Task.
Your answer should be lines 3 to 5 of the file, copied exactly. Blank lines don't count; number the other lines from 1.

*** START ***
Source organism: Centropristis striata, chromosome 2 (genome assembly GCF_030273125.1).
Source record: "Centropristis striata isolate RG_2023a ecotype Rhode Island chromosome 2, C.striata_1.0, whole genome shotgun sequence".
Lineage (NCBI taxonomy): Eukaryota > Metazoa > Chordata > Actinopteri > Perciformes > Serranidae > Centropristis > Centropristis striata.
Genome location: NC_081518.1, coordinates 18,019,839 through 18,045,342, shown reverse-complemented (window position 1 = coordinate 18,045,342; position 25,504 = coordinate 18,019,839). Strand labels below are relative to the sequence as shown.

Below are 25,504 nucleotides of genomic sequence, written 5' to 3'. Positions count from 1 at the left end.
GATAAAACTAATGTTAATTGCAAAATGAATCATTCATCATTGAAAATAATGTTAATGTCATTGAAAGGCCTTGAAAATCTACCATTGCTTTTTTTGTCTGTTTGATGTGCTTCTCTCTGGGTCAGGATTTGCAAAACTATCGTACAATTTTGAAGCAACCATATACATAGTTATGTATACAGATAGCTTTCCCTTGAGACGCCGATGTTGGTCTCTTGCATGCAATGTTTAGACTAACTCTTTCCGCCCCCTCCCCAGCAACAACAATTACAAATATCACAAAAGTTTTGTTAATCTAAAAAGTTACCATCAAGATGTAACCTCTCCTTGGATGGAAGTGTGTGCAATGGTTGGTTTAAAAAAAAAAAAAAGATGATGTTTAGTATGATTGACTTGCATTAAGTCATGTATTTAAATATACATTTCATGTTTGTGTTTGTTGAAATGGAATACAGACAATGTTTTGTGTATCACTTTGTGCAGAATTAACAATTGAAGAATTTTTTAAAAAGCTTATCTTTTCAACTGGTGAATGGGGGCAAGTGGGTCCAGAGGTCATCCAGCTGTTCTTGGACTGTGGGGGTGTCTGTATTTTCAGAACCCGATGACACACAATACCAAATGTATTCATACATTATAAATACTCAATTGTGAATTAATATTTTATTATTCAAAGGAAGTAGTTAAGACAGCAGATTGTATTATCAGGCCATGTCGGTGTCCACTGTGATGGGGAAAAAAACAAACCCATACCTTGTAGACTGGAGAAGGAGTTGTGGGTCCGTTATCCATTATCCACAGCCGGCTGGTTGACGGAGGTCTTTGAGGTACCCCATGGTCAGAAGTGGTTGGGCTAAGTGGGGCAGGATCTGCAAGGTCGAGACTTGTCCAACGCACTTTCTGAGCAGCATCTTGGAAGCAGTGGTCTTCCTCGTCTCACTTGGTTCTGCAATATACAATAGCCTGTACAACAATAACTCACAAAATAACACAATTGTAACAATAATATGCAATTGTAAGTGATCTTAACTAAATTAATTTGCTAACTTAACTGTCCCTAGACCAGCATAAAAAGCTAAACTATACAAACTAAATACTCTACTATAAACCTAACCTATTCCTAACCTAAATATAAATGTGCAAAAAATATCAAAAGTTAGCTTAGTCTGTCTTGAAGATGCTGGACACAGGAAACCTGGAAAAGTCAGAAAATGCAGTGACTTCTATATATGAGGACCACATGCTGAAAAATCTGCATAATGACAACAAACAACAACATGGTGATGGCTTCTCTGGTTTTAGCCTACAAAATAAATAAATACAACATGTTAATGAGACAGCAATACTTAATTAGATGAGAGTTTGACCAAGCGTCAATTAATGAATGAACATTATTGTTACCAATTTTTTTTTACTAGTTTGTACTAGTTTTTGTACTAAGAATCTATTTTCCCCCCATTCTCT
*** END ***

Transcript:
Lineage (NCBI taxonomy): Eukaryota > Metazoa > Chordata > Actinopteri > Perciformes > Serranidae > Centropristis > Centropristis striata.
Genome location: NC_081518.1, coordinates 18,019,839 through 18,045,342, shown reverse-complemented (window position 1 = coordinate 18,045,342; position 25,504 = coordinate 18,019,839). Strand labels below are relative to the sequence as shown.

Below are 25,504 nucleotides of genomic sequence, written 5' to 3'. Positions count from 1 at the left end.